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It's Your Time You're Wasting: A Teacher's Tales of Classroom Hell [Paperback]

Frank Chalk
3.9 out of 5 stars  See all reviews (264 customer reviews)
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Book Description

2 Sep 2006
Gordon Brown likes to boast that our schools are the envy of the world. Sadly - as ever - he's fibbing.

FRANK CHALK has spent his adult life in the modern education system, so - unlike the Prime Minister - he knows what he's talking about.

He is an ordinary teacher in an ordinary British school... a school where the kids get drunk, beat up the teachers and take drugs - when they can be bothered to turn up.

IT S YOUR TIME YOU'RE WASTING is the blackly humorous diary of a year in his working life.

Chalk confiscates porn, booze and errant trainers, fends off angry parents and worries about the conscientious pupils whose lives and futures are being systematically wrecked, recording his experiences in a funny and readable book.

He offers top tips for dealing with unruly kids, muses on the shortcomings of the staff (including his own) and even spots the occasional spark of hope amid all the despair.

So forget Gordon Brown's boasts - and prepare to be horrified and amused by the unvarnished truth about the bottom end of our state education system. A must-read for parents, teachers and anyone who cares about our country's future.

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Product details

  • Paperback: 266 pages
  • Publisher: Monday Books (2 Sep 2006)
  • Language: English
  • ISBN-10: 0955285402
  • ISBN-13: 978-0955285400
  • Product Dimensions: 12.6 x 19.4 cm
  • Average Customer Review: 3.9 out of 5 stars  See all reviews (264 customer reviews)
  • Amazon Bestsellers Rank: 165,317 in Books (See Top 100 in Books)

Product Description

From the Author

I started out as a nice liberal bloke who thought the best of everyone. I changed, over time. I believed Blair when he said he'd sort out education. How wrong I was. This book is dedicated to the good kids - there are plenty of them, but they're being slowly crushed by the bad - and several hundred thousand hard-working teachers, who do their best against the impossible odds created by our mad, politically-correct nightmare of an education system. It's a funny book - I hope - with a serious message; the time for talking is over. We need to sort our schools out now, before it really is too late. Frank Chalk.

Excerpt. © Reprinted by permission. All rights reserved.

FOR the 500th time, the classroom door has been left unlocked so the Year 9 group are running around inside.
They’ve broken a chair and are as high as kites. It takes a good ten minutes to get everyone vaguely calmed down. Darren then destroys all my efforts by treating us to his party piece – dancing around, like some half witted rap star, jabbing his finger in the air to the amusement of the group. I resist the strong temptation to club him over the head with a chair leg that is lying alone on the carpet and instead start again the process of quietening them down. Although we’re close to Easter, it’s turned cold and it’s been snowing for a couple of hours, which means the kids are absolutely hyper (don’t ask me why).
I get them started on the work and then notice that Declan is reading a magazine under his desk. I couldn’t really care less, but several others have seen him and it’s not the sort of magazine I would show my mother. I manoeuvre myself into position, edging closer but facing away from him, pretending to be helping Janet with her work. Then, like a trapdoor spider, I pounce; the magazine – Big Ones – is in my hand and I’m away from Declan before he has time to notice. He shrieks and flails around. I quickly reassure him before he gets too agitated: ‘Sorry Declan, I’ll give it back to you at the end of the lesson.’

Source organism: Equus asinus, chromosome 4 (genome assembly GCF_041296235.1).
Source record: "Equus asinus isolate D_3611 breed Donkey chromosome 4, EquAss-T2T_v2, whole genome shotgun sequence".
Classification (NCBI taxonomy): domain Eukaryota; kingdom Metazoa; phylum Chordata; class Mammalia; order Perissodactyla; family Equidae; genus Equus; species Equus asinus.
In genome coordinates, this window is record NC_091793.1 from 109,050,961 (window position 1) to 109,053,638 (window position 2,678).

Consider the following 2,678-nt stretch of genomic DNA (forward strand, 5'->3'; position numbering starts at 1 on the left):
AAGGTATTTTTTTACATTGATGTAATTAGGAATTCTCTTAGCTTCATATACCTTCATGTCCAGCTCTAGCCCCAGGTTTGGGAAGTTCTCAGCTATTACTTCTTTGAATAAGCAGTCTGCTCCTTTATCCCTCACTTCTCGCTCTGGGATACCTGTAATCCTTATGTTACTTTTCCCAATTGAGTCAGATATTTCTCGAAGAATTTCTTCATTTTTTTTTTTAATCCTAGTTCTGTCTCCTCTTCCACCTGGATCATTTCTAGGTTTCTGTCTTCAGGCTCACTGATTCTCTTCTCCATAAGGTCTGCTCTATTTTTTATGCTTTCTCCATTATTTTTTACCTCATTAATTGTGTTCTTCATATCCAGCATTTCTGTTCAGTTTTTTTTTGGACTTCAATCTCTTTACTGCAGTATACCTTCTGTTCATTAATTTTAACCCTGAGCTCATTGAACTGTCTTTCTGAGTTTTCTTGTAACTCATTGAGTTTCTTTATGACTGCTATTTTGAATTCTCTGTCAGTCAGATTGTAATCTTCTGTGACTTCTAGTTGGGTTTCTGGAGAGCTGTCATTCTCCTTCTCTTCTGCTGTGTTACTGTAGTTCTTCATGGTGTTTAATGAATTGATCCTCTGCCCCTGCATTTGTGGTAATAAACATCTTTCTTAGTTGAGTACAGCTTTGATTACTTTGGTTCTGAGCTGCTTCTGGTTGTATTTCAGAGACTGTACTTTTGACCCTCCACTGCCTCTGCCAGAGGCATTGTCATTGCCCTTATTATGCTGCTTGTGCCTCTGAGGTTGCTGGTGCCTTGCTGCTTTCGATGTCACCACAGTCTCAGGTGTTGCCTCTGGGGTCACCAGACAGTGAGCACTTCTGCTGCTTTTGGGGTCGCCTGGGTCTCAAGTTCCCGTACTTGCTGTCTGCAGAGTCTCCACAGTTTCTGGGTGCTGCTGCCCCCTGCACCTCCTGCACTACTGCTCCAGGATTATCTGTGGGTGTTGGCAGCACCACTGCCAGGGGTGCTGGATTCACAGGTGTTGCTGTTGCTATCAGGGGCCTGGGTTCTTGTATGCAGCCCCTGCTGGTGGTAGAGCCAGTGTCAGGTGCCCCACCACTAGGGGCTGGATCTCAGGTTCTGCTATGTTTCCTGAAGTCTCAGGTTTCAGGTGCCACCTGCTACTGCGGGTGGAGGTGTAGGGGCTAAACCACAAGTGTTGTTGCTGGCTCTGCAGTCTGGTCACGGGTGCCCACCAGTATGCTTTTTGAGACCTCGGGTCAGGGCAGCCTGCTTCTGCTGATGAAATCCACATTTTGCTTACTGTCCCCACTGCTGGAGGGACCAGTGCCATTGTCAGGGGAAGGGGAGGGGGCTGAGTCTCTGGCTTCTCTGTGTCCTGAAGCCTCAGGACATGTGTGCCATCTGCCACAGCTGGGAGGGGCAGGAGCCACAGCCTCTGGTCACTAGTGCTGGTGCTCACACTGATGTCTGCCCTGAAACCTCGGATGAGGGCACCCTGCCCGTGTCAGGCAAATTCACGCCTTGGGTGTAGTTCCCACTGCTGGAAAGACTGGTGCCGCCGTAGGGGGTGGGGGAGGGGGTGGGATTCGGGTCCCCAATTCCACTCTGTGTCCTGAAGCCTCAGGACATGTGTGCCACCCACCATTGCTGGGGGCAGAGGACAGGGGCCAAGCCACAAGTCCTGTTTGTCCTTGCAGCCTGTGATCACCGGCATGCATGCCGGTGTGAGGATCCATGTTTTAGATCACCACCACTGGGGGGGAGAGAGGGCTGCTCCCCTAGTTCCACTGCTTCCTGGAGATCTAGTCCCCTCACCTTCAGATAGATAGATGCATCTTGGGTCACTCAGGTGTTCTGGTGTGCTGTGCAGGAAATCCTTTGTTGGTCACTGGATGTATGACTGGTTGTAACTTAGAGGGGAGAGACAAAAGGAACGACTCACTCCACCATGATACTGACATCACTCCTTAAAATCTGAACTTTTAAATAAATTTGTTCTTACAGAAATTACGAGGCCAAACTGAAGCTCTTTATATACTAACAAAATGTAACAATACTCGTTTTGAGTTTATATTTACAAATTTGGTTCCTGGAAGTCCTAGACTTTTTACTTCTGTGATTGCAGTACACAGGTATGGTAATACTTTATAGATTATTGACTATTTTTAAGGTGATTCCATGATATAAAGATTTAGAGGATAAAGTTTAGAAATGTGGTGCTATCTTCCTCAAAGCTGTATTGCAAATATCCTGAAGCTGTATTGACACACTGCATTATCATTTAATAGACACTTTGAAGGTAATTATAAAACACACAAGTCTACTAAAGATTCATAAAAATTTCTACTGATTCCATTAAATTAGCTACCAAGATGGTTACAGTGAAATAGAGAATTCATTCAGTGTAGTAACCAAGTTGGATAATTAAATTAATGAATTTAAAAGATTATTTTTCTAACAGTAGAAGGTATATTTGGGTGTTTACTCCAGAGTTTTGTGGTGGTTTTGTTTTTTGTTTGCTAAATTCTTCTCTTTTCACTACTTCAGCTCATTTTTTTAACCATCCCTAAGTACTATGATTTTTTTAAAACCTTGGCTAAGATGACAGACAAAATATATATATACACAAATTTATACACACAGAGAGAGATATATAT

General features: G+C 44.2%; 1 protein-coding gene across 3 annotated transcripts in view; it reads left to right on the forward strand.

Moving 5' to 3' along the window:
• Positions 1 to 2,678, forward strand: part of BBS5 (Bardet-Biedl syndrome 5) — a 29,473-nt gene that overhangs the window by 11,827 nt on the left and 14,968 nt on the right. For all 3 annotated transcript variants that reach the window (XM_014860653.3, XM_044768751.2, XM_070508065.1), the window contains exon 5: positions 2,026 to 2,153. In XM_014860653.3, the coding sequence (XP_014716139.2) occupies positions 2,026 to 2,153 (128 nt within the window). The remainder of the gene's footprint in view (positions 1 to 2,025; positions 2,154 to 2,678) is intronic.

No I won’t, I’ll burn it or shred it. I’m a classroom kleptomaniac. I take everything I can get my hands on. And I never ask anyone to hand anything over, as I don’t like to put myself into a position where they can refuse; I simply take it, while apologising profusely. If they freak out, I just chuck whatever I’ve got into the corridor and them with it.
As the lesson drags inexorably on, Shazney suddenly asks me ‘Sir, How much do you earn?’
‘£100,000 per year,’ I reply, in a matter-of-fact way.
There are cries of disbelief.
‘No way! Mr Wilkinson said he gets £30,000!’
I explain how Mr Wilkinson is simply being modest.
They look suitably impressed, and treat me with a new respect for a moment or two, before they forget what they’ve just been told.
There are only two things that modern kids respect: money and appearance.
Lewis is showing the magazine-less Declan his new trainers. Like the Government, our SMT comes up with endless new ideas to combat problems but no real plan on how to actually carry them out and deal with the consequences. Recently they have decided to clamp down on kids wearing trainers in school. I’m all for clamping down on anything and in principle this is fine. But in practice it’s a nightmare, because there is no coherent plan laying down what will happen if a pupil refuses to change his shoes, or – quite likely – simply doesn’t have any others.
The kids know this and more and more of them have actually started flouting the prohibition. I overhear Lewis boast that he is ‘not taking them off for no one’.
Well, I can never resist a challenge.
I look over.
‘Gosh, they’re smart trainers, Lewis; I wish I had some like that myself.’
The bait is cast, and he shows them off in all their garish splendour. They are absolutely foul – white with gold braid and flashing lights. I ask him for a closer look at the lighting facility and he passes me one to examine. One fluid movement of my arm and – whoops! – there it goes, out of the window and into the snow covering the playground below.